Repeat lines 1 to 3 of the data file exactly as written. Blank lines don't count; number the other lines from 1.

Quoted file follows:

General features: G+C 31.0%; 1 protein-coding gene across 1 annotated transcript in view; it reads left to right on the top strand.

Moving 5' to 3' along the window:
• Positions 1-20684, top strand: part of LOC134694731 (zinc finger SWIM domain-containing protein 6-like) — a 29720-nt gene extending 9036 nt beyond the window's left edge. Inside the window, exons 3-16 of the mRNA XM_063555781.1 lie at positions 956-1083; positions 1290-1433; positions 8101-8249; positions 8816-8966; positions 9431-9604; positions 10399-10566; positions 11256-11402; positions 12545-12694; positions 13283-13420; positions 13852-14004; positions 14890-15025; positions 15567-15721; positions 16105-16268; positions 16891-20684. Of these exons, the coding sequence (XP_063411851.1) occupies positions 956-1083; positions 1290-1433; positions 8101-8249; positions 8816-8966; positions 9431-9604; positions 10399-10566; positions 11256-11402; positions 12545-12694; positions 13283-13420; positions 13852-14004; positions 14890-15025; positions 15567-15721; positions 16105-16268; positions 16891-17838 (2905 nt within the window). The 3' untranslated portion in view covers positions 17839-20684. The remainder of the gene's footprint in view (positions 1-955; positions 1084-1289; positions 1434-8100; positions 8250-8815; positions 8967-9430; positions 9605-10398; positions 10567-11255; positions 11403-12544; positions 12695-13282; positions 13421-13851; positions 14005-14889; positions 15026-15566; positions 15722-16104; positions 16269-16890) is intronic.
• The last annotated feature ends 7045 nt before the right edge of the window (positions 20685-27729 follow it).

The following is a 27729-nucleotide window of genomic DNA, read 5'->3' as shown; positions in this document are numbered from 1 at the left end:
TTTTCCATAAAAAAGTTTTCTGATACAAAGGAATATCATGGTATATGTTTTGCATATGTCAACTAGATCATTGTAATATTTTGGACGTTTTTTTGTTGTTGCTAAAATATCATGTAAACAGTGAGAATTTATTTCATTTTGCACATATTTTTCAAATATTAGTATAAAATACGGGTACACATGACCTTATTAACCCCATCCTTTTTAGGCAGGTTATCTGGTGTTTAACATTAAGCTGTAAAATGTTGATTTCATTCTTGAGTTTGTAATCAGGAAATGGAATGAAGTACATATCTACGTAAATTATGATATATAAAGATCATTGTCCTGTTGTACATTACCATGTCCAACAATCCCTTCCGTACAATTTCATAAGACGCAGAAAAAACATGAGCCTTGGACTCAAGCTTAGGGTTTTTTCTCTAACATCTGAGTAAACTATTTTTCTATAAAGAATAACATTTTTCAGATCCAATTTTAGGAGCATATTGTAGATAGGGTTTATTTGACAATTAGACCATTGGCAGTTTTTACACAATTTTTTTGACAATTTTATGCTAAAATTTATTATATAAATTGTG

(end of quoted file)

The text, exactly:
General features: G+C 31.0%; 1 protein-coding gene across 1 annotated transcript in view; it reads left to right on the top strand.

Moving 5' to 3' along the window:
• Positions 1-20684, top strand: part of LOC134694731 (zinc finger SWIM domain-containing protein 6-like) — a 29720-nt gene extending 9036 nt beyond the window's left edge. Inside the window, exons 3-16 of the mRNA XM_063555781.1 lie at positions 956-1083; positions 1290-1433; positions 8101-8249; positions 8816-8966; positions 9431-9604; positions 10399-10566; positions 11256-11402; positions 12545-12694; positions 13283-13420; positions 13852-14004; positions 14890-15025; positions 15567-15721; positions 16105-16268; positions 16891-20684. Of these exons, the coding sequence (XP_063411851.1) occupies positions 956-1083; positions 1290-1433; positions 8101-8249; positions 8816-8966; positions 9431-9604; positions 10399-10566; positions 11256-11402; positions 12545-12694; positions 13283-13420; positions 13852-14004; positions 14890-15025; positions 15567-15721; positions 16105-16268; positions 16891-17838 (2905 nt within the window). The 3' untranslated portion in view covers positions 17839-20684. The remainder of the gene's footprint in view (positions 1-955; positions 1084-1289; positions 1434-8100; positions 8250-8815; positions 8967-9430; positions 9605-10398; positions 10567-11255; positions 11403-12544; positions 12695-13282; positions 13421-13851; positions 14005-14889; positions 15026-15566; positions 15722-16104; positions 16269-16890) is intronic.